The Northern Rockies gray wolf is no longer an endangered species.
The U.S. Fish and Wildlife service announced today that the gray wolf would be removed from the endangered species list. That may sound like good news but several environmentalists are angry about the decision and are urging President Obama to reverse the decision and place the gray wolf back under federal protection.
Jamie Rappaport Clark, president of Defenders of Wildlife, said:
“Today’s removal of wolves in Wyoming from the endangered species list is a tragic ending to what has otherwise been one of America’s greatest wildlife conservation success stories … This is a low point in the modern history of wildlife conservation and a stunning move by an administration that vowed to be guided by sound science. We tried to work with the Obama administration, the U.S. Fish and Wildlife Service and state agencies to develop and implement more responsible wolf management plans, but we were dismissed.”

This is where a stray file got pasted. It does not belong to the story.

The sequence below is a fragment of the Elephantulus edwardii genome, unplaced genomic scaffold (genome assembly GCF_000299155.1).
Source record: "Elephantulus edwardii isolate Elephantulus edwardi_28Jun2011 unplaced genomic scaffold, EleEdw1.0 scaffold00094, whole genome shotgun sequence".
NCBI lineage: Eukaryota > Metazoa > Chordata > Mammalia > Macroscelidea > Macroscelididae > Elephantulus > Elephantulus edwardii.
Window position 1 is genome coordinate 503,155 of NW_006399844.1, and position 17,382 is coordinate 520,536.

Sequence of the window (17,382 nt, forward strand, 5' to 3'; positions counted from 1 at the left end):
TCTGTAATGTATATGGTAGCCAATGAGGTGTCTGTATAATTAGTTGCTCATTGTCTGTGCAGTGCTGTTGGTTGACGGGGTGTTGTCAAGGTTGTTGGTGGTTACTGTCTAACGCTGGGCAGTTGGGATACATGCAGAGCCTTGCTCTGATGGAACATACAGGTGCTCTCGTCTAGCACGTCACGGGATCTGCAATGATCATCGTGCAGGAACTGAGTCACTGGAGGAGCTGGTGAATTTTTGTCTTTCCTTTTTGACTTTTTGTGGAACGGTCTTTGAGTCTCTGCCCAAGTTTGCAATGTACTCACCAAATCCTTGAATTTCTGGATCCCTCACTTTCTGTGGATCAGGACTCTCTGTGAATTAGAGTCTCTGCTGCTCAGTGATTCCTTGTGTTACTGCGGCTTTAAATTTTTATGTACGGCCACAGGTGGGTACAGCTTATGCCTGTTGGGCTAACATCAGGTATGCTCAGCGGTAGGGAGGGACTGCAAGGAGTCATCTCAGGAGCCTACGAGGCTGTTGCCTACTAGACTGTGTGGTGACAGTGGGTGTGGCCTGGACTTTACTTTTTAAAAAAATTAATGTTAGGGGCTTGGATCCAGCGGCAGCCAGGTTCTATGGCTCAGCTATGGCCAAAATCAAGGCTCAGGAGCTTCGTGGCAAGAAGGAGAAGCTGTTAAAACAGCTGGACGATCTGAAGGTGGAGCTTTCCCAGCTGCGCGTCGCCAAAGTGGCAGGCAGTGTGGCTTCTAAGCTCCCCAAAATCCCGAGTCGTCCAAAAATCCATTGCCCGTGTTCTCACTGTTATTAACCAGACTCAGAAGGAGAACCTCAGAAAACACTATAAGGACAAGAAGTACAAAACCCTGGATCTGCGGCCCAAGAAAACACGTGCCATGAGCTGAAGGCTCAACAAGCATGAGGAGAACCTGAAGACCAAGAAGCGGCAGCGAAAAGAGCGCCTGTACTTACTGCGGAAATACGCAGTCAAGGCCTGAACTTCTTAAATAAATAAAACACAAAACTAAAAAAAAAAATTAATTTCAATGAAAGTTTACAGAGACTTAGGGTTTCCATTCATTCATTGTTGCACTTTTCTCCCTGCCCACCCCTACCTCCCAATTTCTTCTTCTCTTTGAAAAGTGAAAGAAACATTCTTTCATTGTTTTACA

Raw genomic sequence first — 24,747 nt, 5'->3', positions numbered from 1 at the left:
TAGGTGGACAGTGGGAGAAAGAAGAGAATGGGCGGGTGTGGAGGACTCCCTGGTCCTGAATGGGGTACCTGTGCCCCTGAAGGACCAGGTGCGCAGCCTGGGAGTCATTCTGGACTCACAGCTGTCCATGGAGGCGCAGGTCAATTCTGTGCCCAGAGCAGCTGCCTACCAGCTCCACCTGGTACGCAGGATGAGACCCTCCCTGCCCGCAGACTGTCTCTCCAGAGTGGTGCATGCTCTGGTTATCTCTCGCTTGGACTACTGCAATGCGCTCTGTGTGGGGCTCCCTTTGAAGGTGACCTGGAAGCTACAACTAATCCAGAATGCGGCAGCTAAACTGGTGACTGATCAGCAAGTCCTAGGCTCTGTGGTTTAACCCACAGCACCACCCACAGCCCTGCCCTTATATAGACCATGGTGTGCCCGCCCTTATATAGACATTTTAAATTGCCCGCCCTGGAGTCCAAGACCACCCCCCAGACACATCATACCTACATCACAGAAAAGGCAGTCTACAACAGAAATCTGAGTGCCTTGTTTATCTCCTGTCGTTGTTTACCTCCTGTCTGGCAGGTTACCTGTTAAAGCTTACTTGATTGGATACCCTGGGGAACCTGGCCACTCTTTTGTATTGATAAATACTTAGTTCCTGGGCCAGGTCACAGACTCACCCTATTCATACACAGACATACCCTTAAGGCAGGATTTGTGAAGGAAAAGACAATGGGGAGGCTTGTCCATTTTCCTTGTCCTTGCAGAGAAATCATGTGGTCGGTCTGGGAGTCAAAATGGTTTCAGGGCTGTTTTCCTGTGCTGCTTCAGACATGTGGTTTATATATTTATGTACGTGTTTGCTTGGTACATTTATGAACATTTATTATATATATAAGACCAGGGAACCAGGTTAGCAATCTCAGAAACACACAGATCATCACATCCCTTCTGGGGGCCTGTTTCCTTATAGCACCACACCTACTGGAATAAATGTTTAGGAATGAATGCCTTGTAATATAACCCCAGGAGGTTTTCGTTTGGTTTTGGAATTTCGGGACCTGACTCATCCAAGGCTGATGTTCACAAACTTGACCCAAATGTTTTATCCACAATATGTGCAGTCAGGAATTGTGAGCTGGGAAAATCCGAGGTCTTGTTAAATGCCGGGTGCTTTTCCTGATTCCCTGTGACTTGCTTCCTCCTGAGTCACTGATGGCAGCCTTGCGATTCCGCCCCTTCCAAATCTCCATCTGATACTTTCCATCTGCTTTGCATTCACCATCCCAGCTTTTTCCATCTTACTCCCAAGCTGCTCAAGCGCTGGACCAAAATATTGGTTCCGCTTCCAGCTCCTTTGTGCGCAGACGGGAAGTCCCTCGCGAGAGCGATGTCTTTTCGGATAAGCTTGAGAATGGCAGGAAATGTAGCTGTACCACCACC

Clark said that the Defenders of Wildlife would take legal action to make sure that the gray wolf’s population can continue to grow.
“Now we are left with no choice but to pursue legal action to ensure that a healthy, sustainable wolf population remains in Wyoming and across the Northern Rockies for many generations to come.”
The U.S. Fish and Wildlife Service said that the gray wolf will now be regulated by the state. Director Dan Ashe pointed to Idaho and Montana as success stories and said that Wyoming should be able to protect the gray wolf without federal help.
“The return of the wolf to the Northern Rocky Mountains is a major success story, and reflects the remarkable work of States, Tribes, and our many partners to bring this iconic species back from the brink of extinction… The wolf population has remained healthy under state management in Idaho and Montana, and we’re confident that the Wyoming population will sustain its recovery under the management plan Wyoming will implement.”
The gray wolf will no longer be protected by the Endangered Species Act which means that the animal will now be able to be hunted. Ashe acknowledged that wolf advocates were going to be upset about the decision but said that there was no evidence that hunting was detrimental to long-time conservation.
“I understand the emotional reaction of wolf advocates to wolf hunting, but experience tells us this won’t be detrimental to the long-term conservation and survival of wolves – it will support it like it has other predators.”